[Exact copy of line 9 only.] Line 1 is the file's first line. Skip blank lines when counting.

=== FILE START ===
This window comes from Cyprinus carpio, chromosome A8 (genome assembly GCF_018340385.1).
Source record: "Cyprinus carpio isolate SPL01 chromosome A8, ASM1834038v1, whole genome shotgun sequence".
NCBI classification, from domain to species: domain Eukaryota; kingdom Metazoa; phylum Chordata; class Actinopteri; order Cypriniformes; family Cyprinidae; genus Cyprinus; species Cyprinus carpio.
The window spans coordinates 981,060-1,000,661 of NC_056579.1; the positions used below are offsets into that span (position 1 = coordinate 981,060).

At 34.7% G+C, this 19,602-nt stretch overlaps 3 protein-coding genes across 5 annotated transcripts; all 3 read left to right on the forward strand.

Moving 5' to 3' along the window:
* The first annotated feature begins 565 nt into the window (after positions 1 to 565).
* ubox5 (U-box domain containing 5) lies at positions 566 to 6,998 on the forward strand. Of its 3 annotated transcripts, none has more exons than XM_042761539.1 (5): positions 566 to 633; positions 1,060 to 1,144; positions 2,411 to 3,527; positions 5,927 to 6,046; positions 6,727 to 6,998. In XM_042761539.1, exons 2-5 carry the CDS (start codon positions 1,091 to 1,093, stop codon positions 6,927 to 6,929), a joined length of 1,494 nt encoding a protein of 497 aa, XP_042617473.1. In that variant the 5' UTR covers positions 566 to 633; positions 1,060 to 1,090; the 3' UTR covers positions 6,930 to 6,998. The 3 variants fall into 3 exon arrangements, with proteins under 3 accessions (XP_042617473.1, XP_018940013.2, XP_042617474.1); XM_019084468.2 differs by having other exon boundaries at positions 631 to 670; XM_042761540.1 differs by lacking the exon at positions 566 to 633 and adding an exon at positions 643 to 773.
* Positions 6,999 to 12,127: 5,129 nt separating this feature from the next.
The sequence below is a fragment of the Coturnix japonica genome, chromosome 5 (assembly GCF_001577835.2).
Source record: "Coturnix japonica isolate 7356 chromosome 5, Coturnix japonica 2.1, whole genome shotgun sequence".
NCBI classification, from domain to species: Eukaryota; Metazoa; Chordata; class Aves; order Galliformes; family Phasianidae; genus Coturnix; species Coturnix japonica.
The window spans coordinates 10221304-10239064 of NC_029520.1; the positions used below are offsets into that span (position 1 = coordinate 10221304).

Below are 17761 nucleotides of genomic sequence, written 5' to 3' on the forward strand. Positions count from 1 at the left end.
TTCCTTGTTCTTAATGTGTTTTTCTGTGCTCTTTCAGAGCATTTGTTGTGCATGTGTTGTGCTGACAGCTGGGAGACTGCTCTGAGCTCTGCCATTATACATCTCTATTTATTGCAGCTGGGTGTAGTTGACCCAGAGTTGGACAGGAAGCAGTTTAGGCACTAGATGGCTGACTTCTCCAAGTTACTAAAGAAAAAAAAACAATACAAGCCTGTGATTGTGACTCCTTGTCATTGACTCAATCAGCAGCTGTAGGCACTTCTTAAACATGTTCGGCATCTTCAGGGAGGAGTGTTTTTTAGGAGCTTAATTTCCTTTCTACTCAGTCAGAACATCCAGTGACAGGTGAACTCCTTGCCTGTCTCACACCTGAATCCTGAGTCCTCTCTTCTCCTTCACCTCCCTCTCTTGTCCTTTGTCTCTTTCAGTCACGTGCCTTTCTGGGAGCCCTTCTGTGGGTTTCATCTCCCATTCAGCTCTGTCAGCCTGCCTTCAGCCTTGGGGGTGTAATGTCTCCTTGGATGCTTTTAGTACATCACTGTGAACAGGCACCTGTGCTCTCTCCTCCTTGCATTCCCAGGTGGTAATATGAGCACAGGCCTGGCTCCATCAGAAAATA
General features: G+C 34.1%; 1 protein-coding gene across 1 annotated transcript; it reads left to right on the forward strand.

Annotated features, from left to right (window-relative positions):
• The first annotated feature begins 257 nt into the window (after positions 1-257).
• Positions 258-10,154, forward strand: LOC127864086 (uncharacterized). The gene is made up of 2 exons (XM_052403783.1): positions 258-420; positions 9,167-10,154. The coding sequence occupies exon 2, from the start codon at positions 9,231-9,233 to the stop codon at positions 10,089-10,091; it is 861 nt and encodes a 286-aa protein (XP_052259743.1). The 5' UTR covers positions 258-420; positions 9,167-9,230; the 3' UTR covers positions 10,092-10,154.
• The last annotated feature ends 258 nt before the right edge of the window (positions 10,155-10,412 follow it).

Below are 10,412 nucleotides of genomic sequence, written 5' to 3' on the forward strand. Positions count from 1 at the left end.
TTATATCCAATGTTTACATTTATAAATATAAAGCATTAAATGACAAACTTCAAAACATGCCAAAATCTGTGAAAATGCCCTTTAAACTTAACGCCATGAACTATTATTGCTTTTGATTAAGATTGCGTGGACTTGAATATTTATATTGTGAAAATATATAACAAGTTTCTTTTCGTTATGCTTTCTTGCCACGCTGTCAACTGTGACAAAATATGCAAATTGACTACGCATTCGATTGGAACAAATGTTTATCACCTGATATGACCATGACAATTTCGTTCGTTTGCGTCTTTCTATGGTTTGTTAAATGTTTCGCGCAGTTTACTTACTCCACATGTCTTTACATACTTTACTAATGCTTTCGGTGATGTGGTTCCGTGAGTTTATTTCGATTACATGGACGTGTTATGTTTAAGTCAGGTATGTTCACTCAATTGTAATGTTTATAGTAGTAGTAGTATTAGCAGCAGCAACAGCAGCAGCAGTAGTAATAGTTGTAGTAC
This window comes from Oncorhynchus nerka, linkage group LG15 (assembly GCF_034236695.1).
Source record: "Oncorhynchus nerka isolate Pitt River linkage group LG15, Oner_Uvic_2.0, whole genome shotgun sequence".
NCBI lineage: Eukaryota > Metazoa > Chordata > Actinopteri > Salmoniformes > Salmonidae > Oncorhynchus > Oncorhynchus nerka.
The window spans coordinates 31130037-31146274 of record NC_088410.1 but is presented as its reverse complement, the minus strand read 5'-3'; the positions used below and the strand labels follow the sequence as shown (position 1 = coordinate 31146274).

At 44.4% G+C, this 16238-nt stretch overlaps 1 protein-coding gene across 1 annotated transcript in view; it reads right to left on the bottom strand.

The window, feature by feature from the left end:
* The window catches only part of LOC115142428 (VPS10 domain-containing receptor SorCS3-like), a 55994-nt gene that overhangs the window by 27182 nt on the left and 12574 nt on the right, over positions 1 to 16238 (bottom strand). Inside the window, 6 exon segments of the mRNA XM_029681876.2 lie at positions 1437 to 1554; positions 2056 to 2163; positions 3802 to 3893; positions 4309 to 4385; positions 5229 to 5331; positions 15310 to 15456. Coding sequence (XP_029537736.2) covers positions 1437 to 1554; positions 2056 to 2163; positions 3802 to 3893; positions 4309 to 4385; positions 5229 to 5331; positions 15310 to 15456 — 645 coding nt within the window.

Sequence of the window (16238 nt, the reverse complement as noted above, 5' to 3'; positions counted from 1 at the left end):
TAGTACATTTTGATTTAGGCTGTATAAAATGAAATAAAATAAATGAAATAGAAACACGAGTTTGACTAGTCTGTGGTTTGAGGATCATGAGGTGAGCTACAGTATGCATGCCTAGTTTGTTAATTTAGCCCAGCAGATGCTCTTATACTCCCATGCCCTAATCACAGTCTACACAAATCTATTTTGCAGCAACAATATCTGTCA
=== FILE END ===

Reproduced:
* Positions 6,999 to 12,127: 5,129 nt separating this feature from the next.